Ronald SykstusA common question we get asked is whether a person can be held responsible for another person’s debts. The concern most often comes up with regard to a spouse, such as a wife being concerned about responsibility for her husband’s debts or vice versa or a parent being responsible for a child’s debt or a child being concerned about a parent’s debt. The short and simple answer is that no, you cannot be held responsible for another person’s debts. This analysis changes, however, if you have signed as a responsible party, either as a co-signer or guarantor on the debt. A simple way to check this is to determine whether or not you signed the contract for the underlying debt with your husband/wife/parent/child/friend.  If you have not signed the contract and never had a connection to the debt (also referred to legally as privity of contract), the debt itself does not transfer over to you simply by virtue of the fact that you have a relationship with that person.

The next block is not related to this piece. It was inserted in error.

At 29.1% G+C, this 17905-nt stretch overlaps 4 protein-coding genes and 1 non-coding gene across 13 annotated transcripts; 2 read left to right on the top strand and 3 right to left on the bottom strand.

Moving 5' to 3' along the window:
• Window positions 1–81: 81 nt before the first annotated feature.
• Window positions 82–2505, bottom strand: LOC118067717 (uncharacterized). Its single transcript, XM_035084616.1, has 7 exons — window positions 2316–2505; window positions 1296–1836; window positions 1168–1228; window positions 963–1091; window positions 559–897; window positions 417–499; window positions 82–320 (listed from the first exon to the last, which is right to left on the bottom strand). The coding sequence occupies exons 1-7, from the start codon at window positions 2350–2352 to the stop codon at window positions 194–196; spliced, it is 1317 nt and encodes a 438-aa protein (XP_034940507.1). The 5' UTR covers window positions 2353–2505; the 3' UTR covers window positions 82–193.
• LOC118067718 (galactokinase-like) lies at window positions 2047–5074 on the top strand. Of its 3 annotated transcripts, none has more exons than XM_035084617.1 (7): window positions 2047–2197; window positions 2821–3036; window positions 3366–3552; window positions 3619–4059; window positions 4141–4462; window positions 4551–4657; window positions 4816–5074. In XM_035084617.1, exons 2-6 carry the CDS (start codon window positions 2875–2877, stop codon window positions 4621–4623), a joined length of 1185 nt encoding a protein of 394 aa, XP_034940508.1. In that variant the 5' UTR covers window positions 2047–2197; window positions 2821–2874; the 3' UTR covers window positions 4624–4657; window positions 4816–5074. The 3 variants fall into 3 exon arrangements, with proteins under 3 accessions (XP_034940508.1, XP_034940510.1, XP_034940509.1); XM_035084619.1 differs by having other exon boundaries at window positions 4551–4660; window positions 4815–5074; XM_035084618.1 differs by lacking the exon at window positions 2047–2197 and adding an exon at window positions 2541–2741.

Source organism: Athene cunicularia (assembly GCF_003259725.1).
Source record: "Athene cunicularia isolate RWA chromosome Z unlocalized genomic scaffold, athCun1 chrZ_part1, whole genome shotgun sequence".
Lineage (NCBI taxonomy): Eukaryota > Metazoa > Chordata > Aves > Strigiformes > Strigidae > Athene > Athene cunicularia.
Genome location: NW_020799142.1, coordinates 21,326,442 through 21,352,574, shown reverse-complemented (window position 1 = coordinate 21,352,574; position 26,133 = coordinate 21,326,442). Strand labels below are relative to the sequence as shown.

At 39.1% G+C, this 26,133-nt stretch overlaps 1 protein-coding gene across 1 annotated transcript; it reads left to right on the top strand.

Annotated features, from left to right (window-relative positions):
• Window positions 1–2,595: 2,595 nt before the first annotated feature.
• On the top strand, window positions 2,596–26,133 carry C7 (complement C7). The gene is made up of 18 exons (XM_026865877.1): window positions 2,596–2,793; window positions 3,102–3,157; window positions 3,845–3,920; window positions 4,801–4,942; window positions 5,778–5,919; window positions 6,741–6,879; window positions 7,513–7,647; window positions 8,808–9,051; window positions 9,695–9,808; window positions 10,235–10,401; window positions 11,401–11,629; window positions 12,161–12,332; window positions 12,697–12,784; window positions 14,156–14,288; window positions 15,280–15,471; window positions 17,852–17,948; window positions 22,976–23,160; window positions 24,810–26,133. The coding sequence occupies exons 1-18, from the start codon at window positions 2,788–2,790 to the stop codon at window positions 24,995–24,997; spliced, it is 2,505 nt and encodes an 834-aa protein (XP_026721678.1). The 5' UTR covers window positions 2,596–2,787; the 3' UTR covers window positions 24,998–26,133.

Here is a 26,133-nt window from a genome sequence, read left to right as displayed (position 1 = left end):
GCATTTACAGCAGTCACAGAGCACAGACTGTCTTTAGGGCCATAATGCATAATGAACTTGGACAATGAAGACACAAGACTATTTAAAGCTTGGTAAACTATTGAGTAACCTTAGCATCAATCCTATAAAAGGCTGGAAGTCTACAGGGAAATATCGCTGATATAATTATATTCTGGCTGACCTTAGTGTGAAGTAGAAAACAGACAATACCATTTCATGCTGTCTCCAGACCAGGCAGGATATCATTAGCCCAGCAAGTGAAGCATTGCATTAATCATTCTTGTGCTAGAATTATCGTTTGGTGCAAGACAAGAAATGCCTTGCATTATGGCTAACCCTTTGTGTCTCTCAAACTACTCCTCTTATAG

Debt collectors, however, sometimes will try to deceive one person into believing that they are, in fact, responsible for paying another person’s debt even though that party did not sign the underlying contract. If that type of collection harassment is happening to you, make sure to use the Fair Debt Collection Practices Act and put the debt in dispute. Please see my previous blog posts regarding the Fair Debt Collection Practices Act and the protections it affords consumers and how a person can dispute debts.

If you or your family member or friends are getting harassed by debt collectors or if third parties you know are being contacted by debt collectors, please feel free to contact our office nearest to you to set up a free consultation visit to sit down with one of our licensed attorneys to explore your options in a private and confidential setting.

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